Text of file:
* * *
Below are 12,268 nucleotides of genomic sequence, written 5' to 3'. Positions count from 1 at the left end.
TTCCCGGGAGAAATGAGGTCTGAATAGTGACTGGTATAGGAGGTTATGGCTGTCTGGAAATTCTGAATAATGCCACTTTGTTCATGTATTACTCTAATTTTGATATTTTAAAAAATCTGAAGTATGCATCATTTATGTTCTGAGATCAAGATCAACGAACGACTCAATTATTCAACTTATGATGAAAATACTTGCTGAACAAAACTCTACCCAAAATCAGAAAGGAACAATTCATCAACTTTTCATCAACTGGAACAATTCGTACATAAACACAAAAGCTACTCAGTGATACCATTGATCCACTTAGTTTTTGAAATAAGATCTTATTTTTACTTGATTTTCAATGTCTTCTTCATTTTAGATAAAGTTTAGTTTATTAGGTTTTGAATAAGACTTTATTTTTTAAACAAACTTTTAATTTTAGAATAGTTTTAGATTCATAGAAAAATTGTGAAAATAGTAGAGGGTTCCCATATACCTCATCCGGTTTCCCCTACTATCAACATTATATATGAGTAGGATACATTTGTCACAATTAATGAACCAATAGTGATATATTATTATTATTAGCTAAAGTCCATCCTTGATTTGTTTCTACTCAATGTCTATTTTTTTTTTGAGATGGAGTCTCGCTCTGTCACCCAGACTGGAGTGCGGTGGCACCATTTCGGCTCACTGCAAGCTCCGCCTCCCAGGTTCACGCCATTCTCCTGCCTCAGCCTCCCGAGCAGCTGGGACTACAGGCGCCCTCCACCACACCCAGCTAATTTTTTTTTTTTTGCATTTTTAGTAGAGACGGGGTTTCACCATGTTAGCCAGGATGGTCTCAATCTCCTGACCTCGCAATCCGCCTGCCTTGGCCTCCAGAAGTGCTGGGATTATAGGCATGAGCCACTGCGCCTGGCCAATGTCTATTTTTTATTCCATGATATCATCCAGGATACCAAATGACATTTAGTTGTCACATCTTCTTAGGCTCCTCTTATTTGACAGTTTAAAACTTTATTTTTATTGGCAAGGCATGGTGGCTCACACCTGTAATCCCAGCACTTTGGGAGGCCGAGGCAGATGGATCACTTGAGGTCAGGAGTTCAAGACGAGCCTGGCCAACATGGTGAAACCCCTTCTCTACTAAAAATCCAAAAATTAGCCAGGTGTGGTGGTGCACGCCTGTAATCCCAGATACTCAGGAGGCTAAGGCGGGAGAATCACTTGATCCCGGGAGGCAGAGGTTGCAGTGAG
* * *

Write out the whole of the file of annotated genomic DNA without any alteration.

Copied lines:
Below are 12,268 nucleotides of genomic sequence, written 5' to 3'. Positions count from 1 at the left end.
TTCCCGGGAGAAATGAGGTCTGAATAGTGACTGGTATAGGAGGTTATGGCTGTCTGGAAATTCTGAATAATGCCACTTTGTTCATGTATTACTCTAATTTTGATATTTTAAAAAATCTGAAGTATGCATCATTTATGTTCTGAGATCAAGATCAACGAACGACTCAATTATTCAACTTATGATGAAAATACTTGCTGAACAAAACTCTACCCAAAATCAGAAAGGAACAATTCATCAACTTTTCATCAACTGGAACAATTCGTACATAAACACAAAAGCTACTCAGTGATACCATTGATCCACTTAGTTTTTGAAATAAGATCTTATTTTTACTTGATTTTCAATGTCTTCTTCATTTTAGATAAAGTTTAGTTTATTAGGTTTTGAATAAGACTTTATTTTTTAAACAAACTTTTAATTTTAGAATAGTTTTAGATTCATAGAAAAATTGTGAAAATAGTAGAGGGTTCCCATATACCTCATCCGGTTTCCCCTACTATCAACATTATATATGAGTAGGATACATTTGTCACAATTAATGAACCAATAGTGATATATTATTATTATTAGCTAAAGTCCATCCTTGATTTGTTTCTACTCAATGTCTATTTTTTTTTTGAGATGGAGTCTCGCTCTGTCACCCAGACTGGAGTGCGGTGGCACCATTTCGGCTCACTGCAAGCTCCGCCTCCCAGGTTCACGCCATTCTCCTGCCTCAGCCTCCCGAGCAGCTGGGACTACAGGCGCCCTCCACCACACCCAGCTAATTTTTTTTTTTTTGCATTTTTAGTAGAGACGGGGTTTCACCATGTTAGCCAGGATGGTCTCAATCTCCTGACCTCGCAATCCGCCTGCCTTGGCCTCCAGAAGTGCTGGGATTATAGGCATGAGCCACTGCGCCTGGCCAATGTCTATTTTTTATTCCATGATATCATCCAGGATACCAAATGACATTTAGTTGTCACATCTTCTTAGGCTCCTCTTATTTGACAGTTTAAAACTTTATTTTTATTGGCAAGGCATGGTGGCTCACACCTGTAATCCCAGCACTTTGGGAGGCCGAGGCAGATGGATCACTTGAGGTCAGGAGTTCAAGACGAGCCTGGCCAACATGGTGAAACCCCTTCTCTACTAAAAATCCAAAAATTAGCCAGGTGTGGTGGTGCACGCCTGTAATCCCAGATACTCAGGAGGCTAAGGCGGGAGAATCACTTGATCCCGGGAGGCAGAGGTTGCAGTGAG